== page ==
Retinoblastoma

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Surgery for retinoblastoma

Surgery is often used to treat retinoblastoma. The type of surgery your child has depends mainly on the size of the tumour and stage of the cancer. When planning surgery, the healthcare team will also consider other factors, such as whether the retinoblastoma involves both eyes and whether vision can be saved.

Surgery may be done for different reasons. Your child may have surgery to:

  • completely remove the tumour
  • remove as much of the tumour as possible before other treatments, especially when vision cannot be saved
  • treat retinoblastoma that comes back (recurs) or does not respond to other treatments
  • reduce pain or ease symptoms (called palliative surgery)

The following types of surgery are used to treat retinoblastoma. Your child may also have other treatments before or after surgery.

Cryosurgery

Cryosurgery uses extreme cold to freeze and destroy cancer cells. During cryosurgery, the doctor applies liquid nitrogen to the tumour of the eye through a metal tube called a cryoprobe. This freezes the area and then scar tissue forms. The freezing may be repeated one or more times during the same appointment. Children will be given a general anesthetic before cryosurgery. The treatment may be given 2 or 3 times with about one month between treatments. When cryosurgery is combined with chemotherapy it is usually given 2 to 3 days before chemotherapy.

Cryosurgery may be used:

  • along with chemotherapy, to treat small tumours in the eye
  • if the cancer comes back after chemotherapy or radiation therapy

Find out more about cryosurgery.

Thermotherapy

Thermotherapy uses energy, such as microwaves, ultrasound or infrared radiation to deliver heat and destroy cancer cells. High temperatures can harm or kill cancer cells by damaging proteins and structures within the cells, usually with little injury to normal cells and tissues. Heat also damages tumour blood vessels so that less blood flows to the tumour.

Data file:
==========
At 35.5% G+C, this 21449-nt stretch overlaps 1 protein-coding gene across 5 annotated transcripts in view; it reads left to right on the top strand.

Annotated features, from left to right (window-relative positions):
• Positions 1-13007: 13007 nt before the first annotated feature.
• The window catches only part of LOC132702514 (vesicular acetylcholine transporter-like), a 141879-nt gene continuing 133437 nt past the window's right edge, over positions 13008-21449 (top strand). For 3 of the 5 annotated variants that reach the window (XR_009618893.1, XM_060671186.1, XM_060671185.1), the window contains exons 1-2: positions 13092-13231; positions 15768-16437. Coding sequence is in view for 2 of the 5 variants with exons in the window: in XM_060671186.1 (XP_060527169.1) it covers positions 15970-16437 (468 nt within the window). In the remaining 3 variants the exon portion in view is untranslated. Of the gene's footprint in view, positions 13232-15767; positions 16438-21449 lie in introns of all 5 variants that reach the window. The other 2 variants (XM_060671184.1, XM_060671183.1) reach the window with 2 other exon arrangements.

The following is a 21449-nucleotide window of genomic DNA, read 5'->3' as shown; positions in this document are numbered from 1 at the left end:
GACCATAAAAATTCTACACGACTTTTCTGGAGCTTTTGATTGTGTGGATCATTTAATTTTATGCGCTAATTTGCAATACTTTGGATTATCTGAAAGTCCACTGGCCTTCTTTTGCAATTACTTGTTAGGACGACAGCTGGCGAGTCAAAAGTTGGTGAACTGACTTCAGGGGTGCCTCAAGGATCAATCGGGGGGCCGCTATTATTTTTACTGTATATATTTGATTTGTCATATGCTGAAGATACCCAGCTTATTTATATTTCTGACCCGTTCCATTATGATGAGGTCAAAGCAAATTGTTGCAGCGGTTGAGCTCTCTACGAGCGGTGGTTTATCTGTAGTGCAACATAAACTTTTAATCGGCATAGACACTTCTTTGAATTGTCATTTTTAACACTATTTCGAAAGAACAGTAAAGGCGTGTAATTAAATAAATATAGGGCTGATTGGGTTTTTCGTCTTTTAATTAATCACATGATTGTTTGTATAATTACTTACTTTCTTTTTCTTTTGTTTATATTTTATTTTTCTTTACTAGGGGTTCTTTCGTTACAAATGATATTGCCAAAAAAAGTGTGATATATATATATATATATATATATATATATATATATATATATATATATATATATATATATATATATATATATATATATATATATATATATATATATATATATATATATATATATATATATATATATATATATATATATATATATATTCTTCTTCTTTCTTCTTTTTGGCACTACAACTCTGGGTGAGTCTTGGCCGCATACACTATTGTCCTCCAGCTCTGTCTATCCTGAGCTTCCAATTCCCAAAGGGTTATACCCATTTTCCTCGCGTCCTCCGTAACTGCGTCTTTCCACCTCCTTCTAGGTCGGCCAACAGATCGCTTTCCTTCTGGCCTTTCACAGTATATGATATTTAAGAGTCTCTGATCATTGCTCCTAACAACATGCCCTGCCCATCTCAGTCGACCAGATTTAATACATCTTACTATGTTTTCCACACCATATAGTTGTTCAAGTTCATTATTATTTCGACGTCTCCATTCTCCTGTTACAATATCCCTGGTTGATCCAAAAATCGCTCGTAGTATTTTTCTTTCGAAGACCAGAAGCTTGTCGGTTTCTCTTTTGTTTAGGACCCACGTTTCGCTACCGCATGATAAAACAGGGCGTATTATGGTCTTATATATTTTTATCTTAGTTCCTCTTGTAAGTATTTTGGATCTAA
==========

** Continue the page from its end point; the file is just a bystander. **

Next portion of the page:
Children will be given a general anesthetic before thermotherapy. The treatment is usually given 2 or 3 times with about one month between treatments. Each treatment lasts about 10 minutes. When thermotherapy is combined with chemotherapy, thermotherapy is usually given 1 to 2 hours after chemotherapy.

Thermotherapy may be used:

  • along with chemotherapy (called chemothermotherapy or thermochemotherapy) or radiation therapy (called thermoradiotherapy) to treat small tumours in the eye

Laser surgery

Laser surgery uses a laser (a powerful beam of light) to heat and destroy cancer cells. Laser surgery is also called photocoagulation. Children are given a general anesthetic and drops to enlarge (dilate) the pupil before having laser surgery. The treatments are usually given 2 or 3 times with about one month between treatments.

Laser surgery may be used:

  • to treat small tumours in the back half of the eye
  • along with chemotherapy or radiation therapy
  • if the cancer comes back or was not completely destroyed by chemotherapy or radiation therapy

Find out more about laser surgery.

Enucleation

Enucleation is surgery to remove the entire eyeball. This is done under a general anesthetic. There are no cuts made in the skin and no stitches. The eyelid, eye muscles, nerves and fat in the eye socket (orbit) are left in place. The surgery takes about 2 to 3 hours but your child may have to stay in the hospital for 1 to 2 days.

Enucleation is not used to treat retinoblastoma as often as it was in the past. It is now used only if other treatments are not an option. Enucleation may be used:

  • to treat a large or advanced retinoblastoma
  • to treat smaller retinoblastomas if other types of treatment would destroy vision or if there isn’t any useful vision in the eye
  • to remove tumours that have spread throughout the eye or into the optic nerve
  • if the child develops painful glaucoma (a condition of increased pressure in the eye) because of the tumour

Orbital implant

During the surgery to remove the eyeball, an eye implant (orbital implant) is usually placed in the eye socket. It is stitched into the tissues around the eye socket and onto the muscles that move the eye. These stitches do not need to be removed because they dissolve on their own. The implant is round like an eye and made of plastic, silicone or a material similar to bone. It helps fill the space where the eyeball once was and supports an artificial eye.